Whereas Jack Warner got his son-in-law to be the show-runner [laughs] for his entry. There absolutely was personal stake in the game. But I think it also, looking at the memos that I saw in the archives when I was doing a lot of research on this, is it just shows how much yes, mam or yes, sir, is them would happen from those at the lower levels. So the president of ABC kept sending telegrams to Jack Warner saying, "Next week's ratings are going to be so much better, don't pay attention to this week and will be laughing all the way to the bank." Jack Warner, on the flip side, was saying, "Look at how well Disney is doing, we absolutely have to be able to be as successful as Disney, because we also have academy awards on our IP." There's just like a cycle of self-delusion in the way that they would talk to each other.
Chris Hill: Obviously, we're living in a much different world now and yet it seems as though Disney, at least from an intellectual property standpoint, maybe not the envy of every other streaming company out there, but when you think about the acquisitions the company has made with Pixar, with Lucas Film, with Marvel Entertainment. Just from a catalog standpoint, they have so much intellectual property that they can work off. Look, I know they paid real money for these acquisitions but just from an IP standpoint, it almost seems like an unfair fight. Katie Piper: Absolutely. I think that's something that is really interesting to think about when you hear about the streaming wars and there's always a question of like, "Who's winning the streaming wars? Netflix and Amazon have the most amount of content in their catalog and the most number of subscribers.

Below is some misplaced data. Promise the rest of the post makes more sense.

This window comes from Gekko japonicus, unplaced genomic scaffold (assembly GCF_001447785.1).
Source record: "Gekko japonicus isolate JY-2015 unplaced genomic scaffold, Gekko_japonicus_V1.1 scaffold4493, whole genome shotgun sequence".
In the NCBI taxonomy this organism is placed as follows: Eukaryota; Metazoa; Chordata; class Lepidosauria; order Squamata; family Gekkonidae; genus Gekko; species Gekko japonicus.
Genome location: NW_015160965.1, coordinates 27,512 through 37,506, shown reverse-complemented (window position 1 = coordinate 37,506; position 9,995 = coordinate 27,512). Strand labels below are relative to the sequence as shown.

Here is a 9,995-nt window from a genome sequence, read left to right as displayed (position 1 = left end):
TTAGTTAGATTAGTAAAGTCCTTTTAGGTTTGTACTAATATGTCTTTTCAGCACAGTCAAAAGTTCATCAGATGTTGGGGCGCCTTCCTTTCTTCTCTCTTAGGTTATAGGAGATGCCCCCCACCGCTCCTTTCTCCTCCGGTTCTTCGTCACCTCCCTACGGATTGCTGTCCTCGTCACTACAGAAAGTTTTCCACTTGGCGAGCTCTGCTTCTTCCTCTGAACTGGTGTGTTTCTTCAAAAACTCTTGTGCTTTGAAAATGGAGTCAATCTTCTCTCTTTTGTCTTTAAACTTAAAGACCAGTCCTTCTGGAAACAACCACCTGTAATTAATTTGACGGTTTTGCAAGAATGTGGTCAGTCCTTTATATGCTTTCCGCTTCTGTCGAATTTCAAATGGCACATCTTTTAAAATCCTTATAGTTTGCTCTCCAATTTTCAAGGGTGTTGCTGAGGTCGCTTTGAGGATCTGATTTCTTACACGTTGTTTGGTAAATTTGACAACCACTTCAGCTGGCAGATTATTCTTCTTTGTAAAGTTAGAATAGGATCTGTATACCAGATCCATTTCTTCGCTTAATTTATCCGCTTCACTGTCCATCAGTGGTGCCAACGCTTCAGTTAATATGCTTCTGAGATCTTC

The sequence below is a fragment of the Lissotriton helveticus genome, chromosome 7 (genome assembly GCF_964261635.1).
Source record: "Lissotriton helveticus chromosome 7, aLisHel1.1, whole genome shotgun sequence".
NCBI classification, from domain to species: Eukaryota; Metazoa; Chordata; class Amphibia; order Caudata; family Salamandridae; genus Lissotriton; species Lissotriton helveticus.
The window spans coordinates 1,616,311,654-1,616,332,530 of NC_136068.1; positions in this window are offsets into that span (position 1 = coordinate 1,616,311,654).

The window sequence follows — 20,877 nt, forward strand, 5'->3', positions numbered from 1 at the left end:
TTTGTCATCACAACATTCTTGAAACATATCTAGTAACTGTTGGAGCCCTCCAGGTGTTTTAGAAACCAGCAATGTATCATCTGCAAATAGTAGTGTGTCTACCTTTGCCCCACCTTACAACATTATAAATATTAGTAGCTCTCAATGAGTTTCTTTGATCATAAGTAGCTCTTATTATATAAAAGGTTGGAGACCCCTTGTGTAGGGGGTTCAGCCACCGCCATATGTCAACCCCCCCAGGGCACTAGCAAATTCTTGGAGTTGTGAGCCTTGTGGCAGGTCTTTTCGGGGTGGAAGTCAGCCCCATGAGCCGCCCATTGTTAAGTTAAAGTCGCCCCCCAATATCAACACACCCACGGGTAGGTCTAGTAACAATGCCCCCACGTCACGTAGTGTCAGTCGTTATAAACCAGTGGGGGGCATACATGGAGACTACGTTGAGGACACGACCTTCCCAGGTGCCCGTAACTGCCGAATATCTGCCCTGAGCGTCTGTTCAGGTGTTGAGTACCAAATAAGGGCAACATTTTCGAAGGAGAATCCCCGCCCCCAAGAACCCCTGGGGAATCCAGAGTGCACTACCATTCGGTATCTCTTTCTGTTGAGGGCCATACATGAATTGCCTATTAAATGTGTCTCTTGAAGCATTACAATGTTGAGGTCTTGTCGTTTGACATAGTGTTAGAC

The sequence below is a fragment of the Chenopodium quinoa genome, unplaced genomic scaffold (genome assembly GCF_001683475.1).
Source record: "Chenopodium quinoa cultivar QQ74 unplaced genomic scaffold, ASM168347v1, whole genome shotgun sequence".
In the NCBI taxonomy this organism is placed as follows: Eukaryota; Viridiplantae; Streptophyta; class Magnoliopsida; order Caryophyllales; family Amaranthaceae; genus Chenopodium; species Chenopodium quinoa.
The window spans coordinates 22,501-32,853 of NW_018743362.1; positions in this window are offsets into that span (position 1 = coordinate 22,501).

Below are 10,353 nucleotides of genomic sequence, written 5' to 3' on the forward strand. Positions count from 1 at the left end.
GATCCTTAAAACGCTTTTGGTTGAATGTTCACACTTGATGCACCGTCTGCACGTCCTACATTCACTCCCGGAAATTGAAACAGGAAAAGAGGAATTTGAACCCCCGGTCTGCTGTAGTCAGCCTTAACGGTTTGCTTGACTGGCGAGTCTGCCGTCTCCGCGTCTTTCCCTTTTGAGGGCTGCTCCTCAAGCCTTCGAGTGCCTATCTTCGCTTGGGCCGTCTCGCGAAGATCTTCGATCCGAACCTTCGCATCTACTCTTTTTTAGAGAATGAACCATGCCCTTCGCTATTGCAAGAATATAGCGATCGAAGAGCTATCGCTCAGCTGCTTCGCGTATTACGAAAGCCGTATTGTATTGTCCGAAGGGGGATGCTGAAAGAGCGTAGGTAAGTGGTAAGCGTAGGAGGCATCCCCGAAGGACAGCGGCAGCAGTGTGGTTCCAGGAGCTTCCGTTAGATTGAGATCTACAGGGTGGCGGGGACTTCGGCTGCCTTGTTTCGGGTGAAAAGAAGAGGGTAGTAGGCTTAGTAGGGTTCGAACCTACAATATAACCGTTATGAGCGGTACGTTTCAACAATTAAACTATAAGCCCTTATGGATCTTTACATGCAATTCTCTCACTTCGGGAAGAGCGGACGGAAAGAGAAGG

But how much money do they have to pay for that content and for per subscriber in order to get to that level of success? The Disney Vault has been something that's existed for decades. I remember being a kid and being excited because some movie was coming out of the Disney Vault and being re-released on DVD or VHS. They've had that IP to build their success on for years and years plus those acquisitions you mentioned. So they don't have to expend nearly as much in terms of getting that IP that draws subscriptions.
That's something that has been a struggle for studios even prior to streaming. HBO used to have this issue where they would have people who had subscribed just for sopranos and then drop their subscriptions. The same thing happened again with Game of Thrones. What I think is really enviable about what Disney stone is that they've managed to keep a slate of content that keeps the subscribers year-round because of everything that they have. Chris Hill: Thank you for mentioning HBO because it is a reminder back in the studio days there are other studios, but Jack Warner is such a formidable presence. Warner Brothers as a studio seems like their prime competitor.